Redacted components of the medical record were sent to the Operations Center via the Mini-Sentinel Secure Portal and then made available through this secure site to the lead team for data abstraction and case adjudication.

Challenges encountered during the chart abstraction and adjudication process

One of the more challenging issues that emerged in the design of the abstraction and adjudication forms related to differences in cardiac biomarker reference standards among different hospitals. It was essential to design abstraction materials that could adequately capture both biomarker results and reference standards, even when presented in a variety of ways from different hospital sources.

The workgroup was also challenged with reconciling the biomarker standards described in the published AHA definition of AMI[24] with laboratory values likely to be available in hospital records. Although the published definition we were using defined abnormal biomarker values as falling ‘above the 99th percentile of the upper reference limit’,[24] preliminary reviews of several charts showed that hospital laboratories did not routinely report percentile cutoffs. Through communication with the director of one hospital laboratory, we also found that the reported reference values did not always correspond to this 99th percentile cutoff. We opted to capture any and all available information on reference standards from charts (i.e. from printed laboratory reports) but did not contact laboratory directors at each individual site for any further information.

SUMMARY OF LESSONS LEARNED

  1. Top of page
  2. ABSTRACT
  3. INTRODUCTION
  4. OVERVIEW OF DESIGN FOR THE AMI VALIDATION PROCESS
  5. CASE IDENTIFICATION
  6. CASE RETRIEVAL
  7. ABSTRACTION AND ADJUDICATION
  8. SUMMARY OF LESSONS LEARNED
  9. CONCLUSIONS
  10. CONFLICT OF INTEREST
  11. ACKNOWLEDGEMENTS
  12. REFERENCES

We believe the following lessons learned will assist us in developing best practices when conducting similar Mini-Sentinel validation activities in the future:

  1. Protocol development: engaging the FDA from the initial phase of the project facilitated development of the scope of work and setting of project goals.
  2. Workgroup: a workgroup that includes the FDA, the Mini-Sentinel Operations Center, and the academic and Data Partners provided a platform for effective communication during protocol development and allowed us to identify potential challenges quickly. Regular workgroup meetings also allowed for achieving consensus among the workgroup members with regard to project timelines, requested chart components, and deliverables.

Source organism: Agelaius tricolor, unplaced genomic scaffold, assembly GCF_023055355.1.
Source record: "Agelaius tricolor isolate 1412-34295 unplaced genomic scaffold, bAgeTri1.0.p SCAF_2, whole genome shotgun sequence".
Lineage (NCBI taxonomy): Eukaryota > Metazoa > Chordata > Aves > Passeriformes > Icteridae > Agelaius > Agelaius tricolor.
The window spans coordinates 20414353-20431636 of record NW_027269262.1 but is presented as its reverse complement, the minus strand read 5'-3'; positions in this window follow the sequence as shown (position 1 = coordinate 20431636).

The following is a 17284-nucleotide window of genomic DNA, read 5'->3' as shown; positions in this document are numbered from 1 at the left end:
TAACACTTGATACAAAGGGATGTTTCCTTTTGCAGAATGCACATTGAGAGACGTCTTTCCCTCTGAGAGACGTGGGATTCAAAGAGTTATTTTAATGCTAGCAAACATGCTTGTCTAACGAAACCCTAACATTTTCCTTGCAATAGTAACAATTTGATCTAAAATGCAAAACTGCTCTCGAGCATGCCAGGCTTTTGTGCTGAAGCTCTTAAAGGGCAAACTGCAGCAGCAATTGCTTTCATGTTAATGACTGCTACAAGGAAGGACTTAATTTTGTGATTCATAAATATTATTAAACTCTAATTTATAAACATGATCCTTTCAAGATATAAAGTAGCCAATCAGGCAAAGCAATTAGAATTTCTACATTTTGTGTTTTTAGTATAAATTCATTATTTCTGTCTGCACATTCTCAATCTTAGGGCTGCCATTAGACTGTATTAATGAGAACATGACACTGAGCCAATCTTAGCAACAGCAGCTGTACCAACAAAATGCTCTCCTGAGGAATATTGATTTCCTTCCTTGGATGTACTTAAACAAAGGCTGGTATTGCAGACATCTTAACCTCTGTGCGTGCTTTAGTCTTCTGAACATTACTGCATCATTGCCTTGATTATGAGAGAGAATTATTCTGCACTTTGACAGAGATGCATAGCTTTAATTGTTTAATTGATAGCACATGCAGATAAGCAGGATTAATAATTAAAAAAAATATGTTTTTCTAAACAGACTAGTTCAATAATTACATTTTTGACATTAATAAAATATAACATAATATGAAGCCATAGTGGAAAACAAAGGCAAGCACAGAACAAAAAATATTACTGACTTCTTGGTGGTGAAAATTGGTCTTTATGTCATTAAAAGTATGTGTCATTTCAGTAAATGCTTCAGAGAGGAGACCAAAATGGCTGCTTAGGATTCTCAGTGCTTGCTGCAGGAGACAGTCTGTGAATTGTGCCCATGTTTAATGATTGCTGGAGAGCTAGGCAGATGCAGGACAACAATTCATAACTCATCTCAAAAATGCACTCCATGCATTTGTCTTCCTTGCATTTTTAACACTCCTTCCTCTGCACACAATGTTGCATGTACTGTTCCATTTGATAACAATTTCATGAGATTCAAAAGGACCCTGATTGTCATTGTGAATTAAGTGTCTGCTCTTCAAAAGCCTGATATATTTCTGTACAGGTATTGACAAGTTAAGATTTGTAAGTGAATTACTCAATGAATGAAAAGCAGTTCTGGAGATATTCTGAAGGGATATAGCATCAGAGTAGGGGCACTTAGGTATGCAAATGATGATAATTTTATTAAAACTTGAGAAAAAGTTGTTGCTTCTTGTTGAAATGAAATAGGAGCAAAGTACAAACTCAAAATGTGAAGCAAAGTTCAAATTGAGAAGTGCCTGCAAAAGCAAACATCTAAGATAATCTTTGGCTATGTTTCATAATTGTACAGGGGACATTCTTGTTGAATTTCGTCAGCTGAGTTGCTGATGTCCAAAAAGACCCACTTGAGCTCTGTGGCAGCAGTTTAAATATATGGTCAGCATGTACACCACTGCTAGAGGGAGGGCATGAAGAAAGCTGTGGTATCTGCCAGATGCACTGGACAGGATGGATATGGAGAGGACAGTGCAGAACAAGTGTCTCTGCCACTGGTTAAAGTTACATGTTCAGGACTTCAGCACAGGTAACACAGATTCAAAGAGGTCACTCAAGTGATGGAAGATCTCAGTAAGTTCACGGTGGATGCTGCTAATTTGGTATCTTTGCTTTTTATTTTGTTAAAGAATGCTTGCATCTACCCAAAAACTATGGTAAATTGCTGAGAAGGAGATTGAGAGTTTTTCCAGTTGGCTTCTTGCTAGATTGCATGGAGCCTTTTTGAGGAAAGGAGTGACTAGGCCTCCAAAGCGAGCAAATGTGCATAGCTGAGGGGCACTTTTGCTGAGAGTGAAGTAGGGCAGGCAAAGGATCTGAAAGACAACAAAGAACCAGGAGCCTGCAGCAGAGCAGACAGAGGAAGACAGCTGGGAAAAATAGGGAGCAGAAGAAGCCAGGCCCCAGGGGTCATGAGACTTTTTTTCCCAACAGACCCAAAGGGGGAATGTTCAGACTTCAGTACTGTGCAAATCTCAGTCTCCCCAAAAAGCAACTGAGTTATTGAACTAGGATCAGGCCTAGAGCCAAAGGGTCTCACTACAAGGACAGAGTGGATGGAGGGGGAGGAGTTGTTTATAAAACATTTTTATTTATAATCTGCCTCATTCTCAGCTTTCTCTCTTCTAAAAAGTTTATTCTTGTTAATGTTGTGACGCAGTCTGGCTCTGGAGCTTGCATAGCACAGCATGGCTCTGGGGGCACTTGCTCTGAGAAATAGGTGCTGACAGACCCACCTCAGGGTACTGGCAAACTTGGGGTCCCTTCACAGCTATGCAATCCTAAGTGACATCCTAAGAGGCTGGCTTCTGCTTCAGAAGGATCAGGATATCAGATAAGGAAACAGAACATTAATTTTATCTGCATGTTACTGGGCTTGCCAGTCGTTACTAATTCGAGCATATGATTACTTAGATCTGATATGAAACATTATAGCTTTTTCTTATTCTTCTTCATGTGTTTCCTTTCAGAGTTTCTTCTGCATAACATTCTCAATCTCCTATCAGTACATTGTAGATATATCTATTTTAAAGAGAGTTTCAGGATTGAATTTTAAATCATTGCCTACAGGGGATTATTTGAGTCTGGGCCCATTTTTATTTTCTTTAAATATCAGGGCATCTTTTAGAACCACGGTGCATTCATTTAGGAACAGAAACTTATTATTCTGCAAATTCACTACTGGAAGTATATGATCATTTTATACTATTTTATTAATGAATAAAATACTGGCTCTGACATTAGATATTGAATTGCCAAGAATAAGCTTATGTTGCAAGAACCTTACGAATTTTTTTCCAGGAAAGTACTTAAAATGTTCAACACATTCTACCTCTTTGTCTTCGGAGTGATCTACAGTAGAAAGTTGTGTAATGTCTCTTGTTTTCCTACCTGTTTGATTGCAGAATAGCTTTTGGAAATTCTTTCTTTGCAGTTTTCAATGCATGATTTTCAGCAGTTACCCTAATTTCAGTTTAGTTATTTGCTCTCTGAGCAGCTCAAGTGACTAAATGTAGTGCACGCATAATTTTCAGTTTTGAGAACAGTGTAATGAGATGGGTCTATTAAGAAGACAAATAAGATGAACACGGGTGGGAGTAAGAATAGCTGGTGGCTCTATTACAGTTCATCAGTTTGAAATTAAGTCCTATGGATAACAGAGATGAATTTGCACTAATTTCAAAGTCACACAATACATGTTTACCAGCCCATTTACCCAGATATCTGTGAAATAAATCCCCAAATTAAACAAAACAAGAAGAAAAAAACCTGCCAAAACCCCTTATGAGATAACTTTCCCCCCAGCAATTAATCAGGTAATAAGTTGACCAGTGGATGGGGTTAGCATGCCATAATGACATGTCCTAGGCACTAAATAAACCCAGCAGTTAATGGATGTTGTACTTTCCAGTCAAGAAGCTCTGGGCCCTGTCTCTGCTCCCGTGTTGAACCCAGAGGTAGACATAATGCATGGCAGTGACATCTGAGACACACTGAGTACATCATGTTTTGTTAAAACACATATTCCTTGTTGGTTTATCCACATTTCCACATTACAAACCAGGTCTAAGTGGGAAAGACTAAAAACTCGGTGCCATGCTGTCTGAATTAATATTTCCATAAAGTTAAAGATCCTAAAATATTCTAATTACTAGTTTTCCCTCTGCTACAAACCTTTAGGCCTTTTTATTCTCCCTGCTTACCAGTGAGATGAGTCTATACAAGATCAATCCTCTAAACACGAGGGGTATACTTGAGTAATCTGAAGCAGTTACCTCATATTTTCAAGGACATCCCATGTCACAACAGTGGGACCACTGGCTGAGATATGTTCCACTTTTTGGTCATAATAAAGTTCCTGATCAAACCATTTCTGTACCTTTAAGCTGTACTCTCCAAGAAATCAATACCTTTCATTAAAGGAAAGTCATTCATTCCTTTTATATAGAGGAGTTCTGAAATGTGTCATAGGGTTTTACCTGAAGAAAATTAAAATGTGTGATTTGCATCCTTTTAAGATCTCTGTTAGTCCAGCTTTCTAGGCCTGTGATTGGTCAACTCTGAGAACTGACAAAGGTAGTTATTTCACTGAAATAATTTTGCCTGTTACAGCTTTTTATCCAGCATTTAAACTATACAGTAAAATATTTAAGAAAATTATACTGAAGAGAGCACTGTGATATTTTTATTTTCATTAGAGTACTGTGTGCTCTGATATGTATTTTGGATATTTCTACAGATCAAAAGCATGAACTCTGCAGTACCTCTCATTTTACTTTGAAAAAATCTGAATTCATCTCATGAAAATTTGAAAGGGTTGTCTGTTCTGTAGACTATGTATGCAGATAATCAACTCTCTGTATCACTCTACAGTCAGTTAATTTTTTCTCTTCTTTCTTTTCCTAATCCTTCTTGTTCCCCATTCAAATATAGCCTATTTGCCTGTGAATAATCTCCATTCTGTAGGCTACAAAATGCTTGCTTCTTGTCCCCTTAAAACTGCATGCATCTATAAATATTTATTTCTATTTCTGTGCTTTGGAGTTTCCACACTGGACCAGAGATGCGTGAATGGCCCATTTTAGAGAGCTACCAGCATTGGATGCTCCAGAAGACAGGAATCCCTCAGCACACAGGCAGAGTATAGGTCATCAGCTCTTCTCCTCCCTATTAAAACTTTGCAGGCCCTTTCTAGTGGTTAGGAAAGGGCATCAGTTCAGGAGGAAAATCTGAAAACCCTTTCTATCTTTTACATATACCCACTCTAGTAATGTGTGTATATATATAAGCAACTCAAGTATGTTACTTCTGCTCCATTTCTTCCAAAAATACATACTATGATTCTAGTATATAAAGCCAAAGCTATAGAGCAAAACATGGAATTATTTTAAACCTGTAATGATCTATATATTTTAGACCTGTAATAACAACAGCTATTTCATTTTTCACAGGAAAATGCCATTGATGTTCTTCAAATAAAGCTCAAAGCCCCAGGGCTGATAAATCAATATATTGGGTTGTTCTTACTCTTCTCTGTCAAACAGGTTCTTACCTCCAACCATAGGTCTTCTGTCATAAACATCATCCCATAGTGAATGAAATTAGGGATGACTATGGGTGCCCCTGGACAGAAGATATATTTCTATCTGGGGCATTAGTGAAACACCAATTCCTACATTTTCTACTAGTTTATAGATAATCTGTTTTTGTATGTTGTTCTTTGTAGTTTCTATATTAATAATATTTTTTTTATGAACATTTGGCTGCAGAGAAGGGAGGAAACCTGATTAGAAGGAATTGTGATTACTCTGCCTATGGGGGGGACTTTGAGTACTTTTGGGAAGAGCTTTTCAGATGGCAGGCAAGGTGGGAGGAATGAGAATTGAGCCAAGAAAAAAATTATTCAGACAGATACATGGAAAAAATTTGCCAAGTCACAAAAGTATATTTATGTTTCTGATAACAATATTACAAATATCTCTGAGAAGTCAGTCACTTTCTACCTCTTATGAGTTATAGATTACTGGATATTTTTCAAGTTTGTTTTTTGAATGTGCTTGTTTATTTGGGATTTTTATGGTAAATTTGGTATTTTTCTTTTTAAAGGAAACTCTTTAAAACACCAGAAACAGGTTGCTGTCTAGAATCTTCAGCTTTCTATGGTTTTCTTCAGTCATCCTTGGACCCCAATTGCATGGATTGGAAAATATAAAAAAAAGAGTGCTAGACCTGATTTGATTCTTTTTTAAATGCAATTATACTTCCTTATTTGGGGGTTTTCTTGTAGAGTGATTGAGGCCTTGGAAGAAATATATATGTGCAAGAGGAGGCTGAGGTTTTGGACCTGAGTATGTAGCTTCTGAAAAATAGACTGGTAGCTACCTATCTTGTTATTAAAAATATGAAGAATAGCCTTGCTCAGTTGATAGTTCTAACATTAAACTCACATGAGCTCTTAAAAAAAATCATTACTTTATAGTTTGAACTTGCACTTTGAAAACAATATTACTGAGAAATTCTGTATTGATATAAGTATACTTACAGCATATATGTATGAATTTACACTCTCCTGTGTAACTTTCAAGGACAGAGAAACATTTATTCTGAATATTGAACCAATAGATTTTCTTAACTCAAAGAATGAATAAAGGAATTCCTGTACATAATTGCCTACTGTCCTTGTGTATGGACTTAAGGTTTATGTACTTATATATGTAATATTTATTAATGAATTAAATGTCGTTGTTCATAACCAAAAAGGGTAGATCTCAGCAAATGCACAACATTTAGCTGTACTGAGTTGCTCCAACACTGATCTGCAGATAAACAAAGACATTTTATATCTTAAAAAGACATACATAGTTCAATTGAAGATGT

3. Chart request: the Operations Center provided each Data Partner with a privacy packet to disseminate to source data holders. These documents outlined the activity as public health surveillance and detailed privacy and confidentiality standards used in the activity. Data Partners distributed these documents when making the initial chart request to source data holders, and we believe that this resource helped expedite the chart retrieval process.
  4. Privacy packet: one Data Partner mentioned that they were asked for contract information, showing that the Data Partner was part of Mini-Sentinel. In future work, consideration should be given to adding this information to the privacy packet.
  5. Chart retrieval: the workgroup planned for multiple chart component extraction scenarios (i.e. vendors versus nonvendor processes), which provided Data Partners with additional options and increased flexibility when retrieving charts.
  6. Some Data Partners preferred to employ third-party vendors to retrieve charts. This process did briefly delay the project timeline as Data Partners faced challenges in finding reasonably priced vendors. Although each chart retrieval scenario required additional resource planning, this hybrid approach made for an efficient overall chart retrieval process.
  7. Transferring of information: the Operation Center provided Data Partners access to the Mini-Sentinel Secure Portal for transferring, managing, and retrieving chart data. The portal is a secure and immediate pathway for uploading data. The Operations Center was also able to track all data and provide abstractors access to charts through this environment.
  8. Overall timeline: approximately 7 to 8 months were required to develop a protocol, to request charts from Data Partner sites, and to complete abstraction and adjudication.